John added on to Gregorio’s comments by telling the audience to not be afraid of the status quo, and gave an example of her work in gaming journalism. “Things that I did…aside from asking the questions I needed to do my job, I’d throw in some poignant questions—I’ve asked Shigeru Miyamoto: why does Princess Peach need saving again? Didn’t she get some self-defense classes by then?” John continued: “or the developer of a family game why there wasn’t an option to be a Black person, they just had different tans? Ask those kinds of questions. It can be intimidating: Oh I have this opportunity to interview a game developer, I don’t want to screw it up. I’d say ask the normal questions and then save those for the end.”

Older replied: “when you’re starting out as a writer there’s a lot of advice given out to you, like: you have to build your platform, you have to network! And there’s this very common, very White Western narrative of breaking out as an author,” he said, “where you’re that singular rocket ship that flies away to become famous overnight…what it requires us to do, especially as writers and creators of color, is to really reimagine what success means to us anytime we’re entering into any kind of project or career.” He went on to emphasize the need to build community, outside of what he called a “putting points on your resume” style of thinking. “What will sustain you is unity. That’s what will have your back when things are hard,” he said, “and things will be hard.” He noted that more than fans, writers need people who will tell them the truth—people who will give them the “hard critique.” He also said he wanted to shout-out to: fanbros.com, nerdgasmnoire.net as well as blackgirlnerds.com, saying of the organizations: “these groups are collectives of people of color, proudly nerds, proudly of color, talking about racism, talking about Sleepy Hollow,” he said, “we need to talk about these things because that’s community” drawing many loud cheers from the audience.

Li wished to add a piece of advice she claimed to hear often:  “you are the average of the five people you interact with most in life,” she said, “so if you have a bunch of people who are ambitious, who are trying to do what you’re trying to do you’re going to kind of automatically get lifted up with them. You want at least three of them to be in a place where you aspire to be.” She paused, then continued:  “I add that you should look for someone who is: 1) an older mentor, to get advice from, 2) an equal, that you can be a comrade-at-arms with and share you career path with and 3) someone you can mentor, because you can learn a lot from teaching.”

“The thing that I wish I’d known before getting into animation, that I do now is that all the animation jobs are in California,” said Thomas, to loud laughter from the crowd. Thomas clearly meant the comment seriously, adding: “I wouldn’t have stayed in New York as long if I’d have known there were no real animation jobs in New York the way there are in California…I probably would’ve made my pilgrimage a lot sooner.”

Another attendee asked how the artists dealt with accusations of racism. “I just got called racist the other day, so that was fun,” recounted Older, saying that because the bad guys in a story were White he’d had the accusation leveled at him. “There’s no easy answer, but you have to go with your gut and trust your instincts because when the shit flies, you have to be able to stand up for your work. I know what I did in that story—and I have much worse stories about White people than that,” he said, laughing.

Gregorio added: “publishing is a team sport, you’re going to have editors and marketing people—they’ll catch anything really bad,” she said, “and also you have to realize we’re all going to get criticism. Haters are gonna’ hate, it’s alright!”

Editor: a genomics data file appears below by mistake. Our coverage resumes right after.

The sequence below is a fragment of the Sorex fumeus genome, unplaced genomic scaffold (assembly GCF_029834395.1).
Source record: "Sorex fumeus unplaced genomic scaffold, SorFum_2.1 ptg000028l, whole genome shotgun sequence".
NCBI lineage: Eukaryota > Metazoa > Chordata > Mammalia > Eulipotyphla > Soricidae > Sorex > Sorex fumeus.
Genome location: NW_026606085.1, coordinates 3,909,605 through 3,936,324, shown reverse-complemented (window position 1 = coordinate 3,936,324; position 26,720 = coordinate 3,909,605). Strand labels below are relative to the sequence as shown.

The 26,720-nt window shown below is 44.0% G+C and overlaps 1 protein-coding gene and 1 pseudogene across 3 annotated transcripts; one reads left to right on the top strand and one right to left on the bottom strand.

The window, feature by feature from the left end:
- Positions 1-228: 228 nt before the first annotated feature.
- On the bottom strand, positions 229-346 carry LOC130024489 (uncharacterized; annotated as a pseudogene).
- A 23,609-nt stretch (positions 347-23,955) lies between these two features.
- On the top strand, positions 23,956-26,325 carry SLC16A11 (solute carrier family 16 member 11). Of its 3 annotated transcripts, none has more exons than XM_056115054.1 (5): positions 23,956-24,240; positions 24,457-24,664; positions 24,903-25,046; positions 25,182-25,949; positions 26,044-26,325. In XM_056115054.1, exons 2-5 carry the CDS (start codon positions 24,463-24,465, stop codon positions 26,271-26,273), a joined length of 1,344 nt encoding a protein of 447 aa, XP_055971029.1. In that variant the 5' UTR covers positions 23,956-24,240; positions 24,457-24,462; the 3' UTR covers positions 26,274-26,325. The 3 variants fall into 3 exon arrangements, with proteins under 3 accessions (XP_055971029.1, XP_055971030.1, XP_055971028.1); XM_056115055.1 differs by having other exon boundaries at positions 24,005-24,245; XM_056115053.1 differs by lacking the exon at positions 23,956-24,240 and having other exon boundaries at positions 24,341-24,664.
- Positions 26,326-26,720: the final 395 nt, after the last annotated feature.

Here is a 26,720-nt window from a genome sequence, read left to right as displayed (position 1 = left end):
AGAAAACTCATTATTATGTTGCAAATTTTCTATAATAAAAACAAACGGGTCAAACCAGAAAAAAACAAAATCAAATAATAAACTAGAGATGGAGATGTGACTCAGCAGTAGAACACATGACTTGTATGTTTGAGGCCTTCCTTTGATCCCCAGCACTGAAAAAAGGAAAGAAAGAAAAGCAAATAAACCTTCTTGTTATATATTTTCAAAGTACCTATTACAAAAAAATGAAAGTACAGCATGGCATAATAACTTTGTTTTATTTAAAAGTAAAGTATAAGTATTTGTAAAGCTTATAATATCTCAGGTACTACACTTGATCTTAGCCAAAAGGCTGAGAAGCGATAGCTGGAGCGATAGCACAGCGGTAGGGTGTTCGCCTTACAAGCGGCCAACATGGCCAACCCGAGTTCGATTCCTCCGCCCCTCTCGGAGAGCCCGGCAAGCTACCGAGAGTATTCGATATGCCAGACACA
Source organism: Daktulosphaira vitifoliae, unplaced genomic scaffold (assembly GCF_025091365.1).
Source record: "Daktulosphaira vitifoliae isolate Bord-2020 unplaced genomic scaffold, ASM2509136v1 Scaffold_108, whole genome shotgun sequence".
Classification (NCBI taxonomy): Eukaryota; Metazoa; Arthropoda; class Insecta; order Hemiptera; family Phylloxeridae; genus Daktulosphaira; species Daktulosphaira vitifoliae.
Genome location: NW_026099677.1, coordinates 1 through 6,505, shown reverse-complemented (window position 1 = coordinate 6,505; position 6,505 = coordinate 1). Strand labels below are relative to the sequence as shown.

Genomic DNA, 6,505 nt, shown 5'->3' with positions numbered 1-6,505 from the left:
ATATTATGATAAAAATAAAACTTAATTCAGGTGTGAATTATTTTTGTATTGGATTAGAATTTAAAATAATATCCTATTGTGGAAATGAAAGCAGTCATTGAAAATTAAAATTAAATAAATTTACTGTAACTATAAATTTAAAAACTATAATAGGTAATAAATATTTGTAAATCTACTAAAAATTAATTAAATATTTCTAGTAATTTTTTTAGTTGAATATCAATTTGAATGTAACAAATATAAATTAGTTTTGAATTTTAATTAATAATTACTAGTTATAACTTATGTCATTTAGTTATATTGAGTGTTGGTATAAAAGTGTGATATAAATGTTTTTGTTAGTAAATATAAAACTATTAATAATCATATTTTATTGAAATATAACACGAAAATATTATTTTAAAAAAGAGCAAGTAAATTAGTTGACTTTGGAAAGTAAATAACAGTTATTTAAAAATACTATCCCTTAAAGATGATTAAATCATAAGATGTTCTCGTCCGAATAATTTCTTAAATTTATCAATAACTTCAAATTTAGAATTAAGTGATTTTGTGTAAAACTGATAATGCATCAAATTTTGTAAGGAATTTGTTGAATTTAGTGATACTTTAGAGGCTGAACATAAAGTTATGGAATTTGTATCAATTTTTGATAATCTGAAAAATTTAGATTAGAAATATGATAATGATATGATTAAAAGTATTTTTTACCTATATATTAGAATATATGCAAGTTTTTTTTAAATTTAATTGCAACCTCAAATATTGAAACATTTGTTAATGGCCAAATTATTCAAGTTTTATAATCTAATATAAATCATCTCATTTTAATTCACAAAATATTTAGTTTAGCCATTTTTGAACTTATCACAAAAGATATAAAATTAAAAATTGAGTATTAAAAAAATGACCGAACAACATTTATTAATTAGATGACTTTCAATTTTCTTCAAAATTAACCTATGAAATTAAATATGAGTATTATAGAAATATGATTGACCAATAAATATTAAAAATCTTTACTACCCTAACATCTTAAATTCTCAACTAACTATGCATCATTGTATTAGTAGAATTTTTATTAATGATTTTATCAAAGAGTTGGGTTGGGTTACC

A reporter asked if the panel felt any responsibility towards social justice storylines. Thomas replied: “you know on Black Dynamite me and Carl Jones, the executive producer, always used to joke that we were like social workers in animation, not to belittle social work, but we liked to joke that because we were one of the few [shows] that touched on those issues,” he said.  “The most important thing for us is that it has to be funny, that’s the golden rule. The second rule is that it has to be genuine. If it’s honest, if it comes from a good place there’s always humor in it….and the third is to make people uncomfortable, not in a negative way but to make them think outside what they normally expect.”

The final question came from a Bleeding Cool reporter who asked, “Why are we still having this conversation? I feel like we’re constantly having the same conversation: do you see an end to it, do you think? Where we’re not going to need to have ‘Geeks of Color’ in the corner at 8:00pm?”

“So you’re saying Geeks of Color needs to be at noon, is what you’re saying? I agree I think it should be much earlier.” Thomas joked.

Pho added: “we’re going to keep having this conversation until we hit critical mass,” she said. Pho explained that critical mass was not when people stopped asking questions, but rather that: “we need a critical mass of answers from all over the place, not just from us but from you guys—not just from you guys but from everyone at this convention, and not just this convention—about how pop culture functions, how media functions,” she said, “we all have to hit that critical mass point and that’s when the conversation stops.”

“I feel your point a lot,” Older added, indicating the reporter, “we do need this and part of the reason is the industry is still very racist, still very White, and so we need to have these conversations…the job and the struggle and the challenge for us is to push the conversation forward so it’s not so circular,” he said. “So that’s why we need diverse books, which is such an important way to get everyone together. We need to talk about power analysis.” Older also stressed that he felt there were necessary conversations that weren’t had before this generation of creators and it was important to recognize those that came before him. “We’re here because the folks before us fought their fight,” he said, “so we’re fighting our fight for the next generation of artists of color, writers of color…and that involves getting together and having ‘geeks of color’ panels which makes people uncomfortable, which is good, as it should.”